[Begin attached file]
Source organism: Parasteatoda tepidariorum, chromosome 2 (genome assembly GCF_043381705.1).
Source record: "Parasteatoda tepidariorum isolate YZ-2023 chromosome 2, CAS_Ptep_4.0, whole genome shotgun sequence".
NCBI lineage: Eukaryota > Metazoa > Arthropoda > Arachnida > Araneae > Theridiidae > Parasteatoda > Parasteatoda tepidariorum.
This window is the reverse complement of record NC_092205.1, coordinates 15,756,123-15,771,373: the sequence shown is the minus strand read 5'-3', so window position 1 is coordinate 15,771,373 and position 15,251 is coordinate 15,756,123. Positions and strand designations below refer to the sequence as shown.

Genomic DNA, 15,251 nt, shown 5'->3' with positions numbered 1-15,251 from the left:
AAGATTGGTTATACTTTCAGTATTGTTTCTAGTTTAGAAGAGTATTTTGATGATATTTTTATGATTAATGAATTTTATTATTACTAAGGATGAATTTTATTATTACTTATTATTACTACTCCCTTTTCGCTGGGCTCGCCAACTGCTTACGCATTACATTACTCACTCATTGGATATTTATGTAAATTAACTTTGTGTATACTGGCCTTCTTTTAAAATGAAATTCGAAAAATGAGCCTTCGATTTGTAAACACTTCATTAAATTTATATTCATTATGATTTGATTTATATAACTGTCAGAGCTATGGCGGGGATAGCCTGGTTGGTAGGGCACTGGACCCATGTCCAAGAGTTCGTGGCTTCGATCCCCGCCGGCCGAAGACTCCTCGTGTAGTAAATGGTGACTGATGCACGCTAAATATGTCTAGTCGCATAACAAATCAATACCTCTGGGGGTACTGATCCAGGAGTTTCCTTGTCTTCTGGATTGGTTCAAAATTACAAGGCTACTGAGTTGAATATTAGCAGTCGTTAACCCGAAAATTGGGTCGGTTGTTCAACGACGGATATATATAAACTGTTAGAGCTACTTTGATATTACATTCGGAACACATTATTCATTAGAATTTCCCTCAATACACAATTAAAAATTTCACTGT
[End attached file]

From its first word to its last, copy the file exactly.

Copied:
Source organism: Parasteatoda tepidariorum, chromosome 2 (genome assembly GCF_043381705.1).
Source record: "Parasteatoda tepidariorum isolate YZ-2023 chromosome 2, CAS_Ptep_4.0, whole genome shotgun sequence".
NCBI lineage: Eukaryota > Metazoa > Arthropoda > Arachnida > Araneae > Theridiidae > Parasteatoda > Parasteatoda tepidariorum.
This window is the reverse complement of record NC_092205.1, coordinates 15,756,123-15,771,373: the sequence shown is the minus strand read 5'-3', so window position 1 is coordinate 15,771,373 and position 15,251 is coordinate 15,756,123. Positions and strand designations below refer to the sequence as shown.

Genomic DNA, 15,251 nt, shown 5'->3' with positions numbered 1-15,251 from the left:
AAGATTGGTTATACTTTCAGTATTGTTTCTAGTTTAGAAGAGTATTTTGATGATATTTTTATGATTAATGAATTTTATTATTACTAAGGATGAATTTTATTATTACTTATTATTACTACTCCCTTTTCGCTGGGCTCGCCAACTGCTTACGCATTACATTACTCACTCATTGGATATTTATGTAAATTAACTTTGTGTATACTGGCCTTCTTTTAAAATGAAATTCGAAAAATGAGCCTTCGATTTGTAAACACTTCATTAAATTTATATTCATTATGATTTGATTTATATAACTGTCAGAGCTATGGCGGGGATAGCCTGGTTGGTAGGGCACTGGACCCATGTCCAAGAGTTCGTGGCTTCGATCCCCGCCGGCCGAAGACTCCTCGTGTAGTAAATGGTGACTGATGCACGCTAAATATGTCTAGTCGCATAACAAATCAATACCTCTGGGGGTACTGATCCAGGAGTTTCCTTGTCTTCTGGATTGGTTCAAAATTACAAGGCTACTGAGTTGAATATTAGCAGTCGTTAACCCGAAAATTGGGTCGGTTGTTCAACGACGGATATATATAAACTGTTAGAGCTACTTTGATATTACATTCGGAACACATTATTCATTAGAATTTCCCTCAATACACAATTAAAAATTTCACTGT